Two weed mixtures of one mycorrhizal host (sicklepod) and one non-mycorrhizal host (Palmer amaranth) species were established in plots (patches) that have been drilled to high (N93-1264) or low (cv.‘Young’) N transfer soybean genotypes. Patches developed at two different density levels, either 5 or 10 plants m-2, in 2 m2 microplots to give total weed numbers of 10 or 20 plants per patch. Proportions of the two species were varied in a replacement series design. Patches with Palmer amaranth alone indicated the degree of competition from the soybean genotypes without the involvement of transferred N. Based upon previous observations, we anticipate that the competitive effects of these two soybean genotypes will be similar. The weed species assemblages will be non-destructively monitored throughout the season, and plants will be harvested late in reproduction.
The experiment will also include sets of plots within the soybean fields that receive split rate N fertilizer additions for a total application rate of ~140 kg ha-1. That will, potentially, remove the beneficial effects of N transfer from the N2-fixing crop into a low N environment, allowing examination of inter-species interactions with only the detrimental competitive effect of soybean, as well as assessment of the extent that inorganic N interferes with the N transfer process. Additional plots will be fumigated or treated with fungicide to allow assessment of inter-species competition with suppressed mycorrhizal populations and, presumably, N-transfer. Also, weed mixture plots will be established without surrounding soybean to allow evaluation of the mycorrhizal and non-mycorrhizal weed interactions on low N soils without influence from soybean, N2-fixation, or N-transfer.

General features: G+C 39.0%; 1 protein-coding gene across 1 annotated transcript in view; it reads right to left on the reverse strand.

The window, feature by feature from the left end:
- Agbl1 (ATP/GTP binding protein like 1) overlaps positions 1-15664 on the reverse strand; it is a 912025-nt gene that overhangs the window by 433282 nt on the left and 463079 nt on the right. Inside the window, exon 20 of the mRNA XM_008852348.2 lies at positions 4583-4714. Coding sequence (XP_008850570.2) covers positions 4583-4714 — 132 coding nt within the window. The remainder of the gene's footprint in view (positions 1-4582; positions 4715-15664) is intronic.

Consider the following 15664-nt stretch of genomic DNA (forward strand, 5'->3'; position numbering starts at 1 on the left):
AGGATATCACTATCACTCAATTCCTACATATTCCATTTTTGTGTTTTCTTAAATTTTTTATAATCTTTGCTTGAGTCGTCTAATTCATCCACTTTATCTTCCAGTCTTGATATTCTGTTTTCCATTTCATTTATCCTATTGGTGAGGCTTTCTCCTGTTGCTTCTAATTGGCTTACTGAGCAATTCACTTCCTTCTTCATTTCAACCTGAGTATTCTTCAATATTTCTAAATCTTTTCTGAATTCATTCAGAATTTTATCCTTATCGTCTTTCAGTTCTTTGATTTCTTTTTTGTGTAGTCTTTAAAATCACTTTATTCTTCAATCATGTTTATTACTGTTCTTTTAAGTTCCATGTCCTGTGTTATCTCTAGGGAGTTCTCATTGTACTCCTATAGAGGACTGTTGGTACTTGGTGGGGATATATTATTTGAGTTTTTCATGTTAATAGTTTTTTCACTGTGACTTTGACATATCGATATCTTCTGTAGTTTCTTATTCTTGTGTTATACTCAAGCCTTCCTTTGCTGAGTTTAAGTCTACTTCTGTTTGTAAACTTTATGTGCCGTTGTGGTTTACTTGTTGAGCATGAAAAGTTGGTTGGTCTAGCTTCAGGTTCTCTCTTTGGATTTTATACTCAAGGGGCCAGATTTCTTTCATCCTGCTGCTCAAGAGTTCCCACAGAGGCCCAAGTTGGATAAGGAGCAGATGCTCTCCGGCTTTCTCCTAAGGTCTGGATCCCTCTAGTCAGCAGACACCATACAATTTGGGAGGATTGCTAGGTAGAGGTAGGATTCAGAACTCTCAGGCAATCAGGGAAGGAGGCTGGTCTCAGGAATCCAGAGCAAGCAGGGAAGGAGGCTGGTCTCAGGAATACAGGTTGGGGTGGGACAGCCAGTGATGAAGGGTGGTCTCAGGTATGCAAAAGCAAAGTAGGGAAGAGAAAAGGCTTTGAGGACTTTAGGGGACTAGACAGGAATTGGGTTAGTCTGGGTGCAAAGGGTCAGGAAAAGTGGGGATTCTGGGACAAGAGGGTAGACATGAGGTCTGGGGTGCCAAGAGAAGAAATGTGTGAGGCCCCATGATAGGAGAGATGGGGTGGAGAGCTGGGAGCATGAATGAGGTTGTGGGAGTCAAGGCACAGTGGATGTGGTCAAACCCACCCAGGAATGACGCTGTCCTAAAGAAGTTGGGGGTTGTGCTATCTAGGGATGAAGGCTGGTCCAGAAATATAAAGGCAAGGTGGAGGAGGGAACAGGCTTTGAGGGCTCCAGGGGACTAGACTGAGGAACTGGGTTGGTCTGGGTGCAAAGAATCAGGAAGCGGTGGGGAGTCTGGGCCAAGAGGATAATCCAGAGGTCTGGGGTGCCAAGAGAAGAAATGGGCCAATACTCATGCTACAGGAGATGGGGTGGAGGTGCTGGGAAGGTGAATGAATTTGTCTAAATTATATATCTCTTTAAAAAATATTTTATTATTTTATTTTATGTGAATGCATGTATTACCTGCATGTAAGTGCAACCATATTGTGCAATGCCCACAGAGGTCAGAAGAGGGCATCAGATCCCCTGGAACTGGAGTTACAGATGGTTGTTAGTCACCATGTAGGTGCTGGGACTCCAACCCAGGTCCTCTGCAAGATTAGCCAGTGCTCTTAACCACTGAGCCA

The replacement series method is indicated for experiments examining the degree of interference that may occur between two species. In this type of experiment, total density of the assemblage is held constant while the proportion of competing species is varied. The resulting biomass is then expressed as a fraction of the yield of each respective species when grown alone.